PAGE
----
Large-scale distributed systems correspond to wide range of platforms, such as
high-performance supercomputers, sensor networks, volunteer computing grids, etc.
All these systems have a very large scale, and include millions of components.
Such a large scale induces two major problems: resilience and energy-consumption.
Resilience is (loosely) defined as surviving to failures.
For instance, a failure will occur every 50 minutes in a system with one million components,
even if the MTBF (mean time between failures) of a single component is as large as 100 years.
Obviously, failure handling is critical for highly parallel applications that use a large number of components
for a significant amount of time, because such applications are likely to experience at least one failure
during execution. But failure handling cannot be ignored for other applications.
Large-scale distributed systems face a second important challenge: power consumption.
Power management is necessary due to both monetary and environmental constraints.
Presently large computing centers are among the largest consumers of energy.
Energy is needed to provide power to the individual cores and also to provide cooling for the system.
In future distributed systems, it is anticipated that the power dissipated to perform communications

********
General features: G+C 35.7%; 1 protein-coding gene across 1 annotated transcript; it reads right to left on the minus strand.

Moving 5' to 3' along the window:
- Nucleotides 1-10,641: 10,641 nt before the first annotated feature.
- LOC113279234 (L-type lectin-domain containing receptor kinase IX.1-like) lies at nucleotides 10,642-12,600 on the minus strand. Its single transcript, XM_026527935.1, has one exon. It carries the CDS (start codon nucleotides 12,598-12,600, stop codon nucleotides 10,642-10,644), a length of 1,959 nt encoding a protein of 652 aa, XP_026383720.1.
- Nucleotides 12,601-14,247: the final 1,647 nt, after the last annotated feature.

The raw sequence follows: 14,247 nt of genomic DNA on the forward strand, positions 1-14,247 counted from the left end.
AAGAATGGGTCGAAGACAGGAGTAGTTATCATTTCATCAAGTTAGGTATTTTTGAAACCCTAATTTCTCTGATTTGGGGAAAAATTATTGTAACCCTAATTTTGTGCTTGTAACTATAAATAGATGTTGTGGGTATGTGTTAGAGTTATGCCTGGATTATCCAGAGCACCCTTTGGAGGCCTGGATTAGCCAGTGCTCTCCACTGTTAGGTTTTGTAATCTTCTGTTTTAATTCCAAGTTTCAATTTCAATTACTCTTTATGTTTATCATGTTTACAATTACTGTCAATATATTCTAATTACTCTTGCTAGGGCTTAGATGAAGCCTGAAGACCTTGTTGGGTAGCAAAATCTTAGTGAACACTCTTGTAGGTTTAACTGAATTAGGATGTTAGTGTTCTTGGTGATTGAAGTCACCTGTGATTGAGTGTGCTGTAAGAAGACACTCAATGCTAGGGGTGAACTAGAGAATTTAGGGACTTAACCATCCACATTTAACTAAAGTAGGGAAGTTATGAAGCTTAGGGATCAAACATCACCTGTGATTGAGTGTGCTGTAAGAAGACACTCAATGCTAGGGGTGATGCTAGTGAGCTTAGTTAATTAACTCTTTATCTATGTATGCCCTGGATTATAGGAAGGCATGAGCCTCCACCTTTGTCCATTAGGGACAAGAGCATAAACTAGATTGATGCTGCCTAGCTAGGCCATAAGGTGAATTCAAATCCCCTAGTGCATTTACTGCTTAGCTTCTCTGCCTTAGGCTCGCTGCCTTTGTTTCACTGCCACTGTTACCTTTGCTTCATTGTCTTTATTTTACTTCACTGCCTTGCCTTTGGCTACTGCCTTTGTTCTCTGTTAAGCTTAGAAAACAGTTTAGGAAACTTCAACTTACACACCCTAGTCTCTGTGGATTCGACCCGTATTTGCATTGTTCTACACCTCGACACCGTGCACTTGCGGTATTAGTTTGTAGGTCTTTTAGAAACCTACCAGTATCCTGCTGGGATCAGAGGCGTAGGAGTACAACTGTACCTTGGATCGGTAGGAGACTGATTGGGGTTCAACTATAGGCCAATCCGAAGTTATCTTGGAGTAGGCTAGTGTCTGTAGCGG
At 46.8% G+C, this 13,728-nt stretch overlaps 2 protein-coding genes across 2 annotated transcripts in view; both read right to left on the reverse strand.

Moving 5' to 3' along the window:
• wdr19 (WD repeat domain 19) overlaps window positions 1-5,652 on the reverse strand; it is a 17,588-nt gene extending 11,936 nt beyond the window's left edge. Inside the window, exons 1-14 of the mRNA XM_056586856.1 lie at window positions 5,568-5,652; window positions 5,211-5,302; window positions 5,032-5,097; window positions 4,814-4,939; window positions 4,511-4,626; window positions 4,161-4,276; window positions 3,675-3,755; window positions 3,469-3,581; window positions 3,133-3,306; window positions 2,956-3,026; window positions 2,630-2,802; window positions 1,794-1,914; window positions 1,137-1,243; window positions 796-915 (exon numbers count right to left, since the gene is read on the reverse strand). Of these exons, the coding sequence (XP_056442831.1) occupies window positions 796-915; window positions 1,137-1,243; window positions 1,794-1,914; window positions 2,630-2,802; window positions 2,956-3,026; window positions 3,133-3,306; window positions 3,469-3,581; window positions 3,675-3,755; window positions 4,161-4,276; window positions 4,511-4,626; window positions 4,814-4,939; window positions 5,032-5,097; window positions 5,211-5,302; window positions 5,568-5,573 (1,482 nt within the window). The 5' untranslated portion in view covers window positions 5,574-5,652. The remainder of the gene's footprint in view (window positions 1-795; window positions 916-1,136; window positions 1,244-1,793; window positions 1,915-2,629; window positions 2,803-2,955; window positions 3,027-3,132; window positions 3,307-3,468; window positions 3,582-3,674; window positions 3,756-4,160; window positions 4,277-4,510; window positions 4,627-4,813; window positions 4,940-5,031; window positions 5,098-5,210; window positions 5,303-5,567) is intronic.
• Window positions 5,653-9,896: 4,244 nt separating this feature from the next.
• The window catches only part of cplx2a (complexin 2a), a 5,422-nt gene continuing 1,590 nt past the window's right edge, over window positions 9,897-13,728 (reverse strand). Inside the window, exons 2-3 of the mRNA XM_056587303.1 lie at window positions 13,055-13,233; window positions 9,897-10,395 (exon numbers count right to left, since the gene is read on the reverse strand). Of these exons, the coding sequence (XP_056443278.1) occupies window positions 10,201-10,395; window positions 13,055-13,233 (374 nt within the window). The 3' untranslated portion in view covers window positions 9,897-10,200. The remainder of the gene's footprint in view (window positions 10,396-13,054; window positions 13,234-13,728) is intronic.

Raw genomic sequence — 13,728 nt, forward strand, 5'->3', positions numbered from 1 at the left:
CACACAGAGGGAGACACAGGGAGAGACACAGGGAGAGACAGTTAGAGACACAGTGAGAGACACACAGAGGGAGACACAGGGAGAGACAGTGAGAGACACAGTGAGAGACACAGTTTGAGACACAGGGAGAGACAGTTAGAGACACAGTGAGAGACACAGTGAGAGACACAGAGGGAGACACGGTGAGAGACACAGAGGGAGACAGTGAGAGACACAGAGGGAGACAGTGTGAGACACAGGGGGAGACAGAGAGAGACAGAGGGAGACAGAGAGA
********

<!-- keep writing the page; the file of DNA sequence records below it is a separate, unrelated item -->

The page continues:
and I/O transfers will make up a much larger share of the overall power consumption.
In fact, the relative cost of communication is expected to increase dramatically,
both in terms of latency/overhead and of consumed energy.
Outline of the class:
Techniques and scheduling algorithms for resilience
Introduction to resilience
Handling failures by adding redundancy (replicating some work)
Checkpointing and recovery techniques
Handling silent errors with verifications
Adding energy into the picture
Why energy consumption is an important topic?
Scheduling algorithms using dynamic voltage and frequency scaling (DVFS)
Static power and switching off to reduce energy consumption
Energy consumption and resilience
Prerequisites: Knowledge on classical algorithmic techniques (dynamic
programming, greedy algorithms) and on complexity analysis
(NP-completeness, approximation algorithms).
Each student will be given two research articles to synthesize, compare, and criticize. This work will be evaluated through a written report and an oral presentation.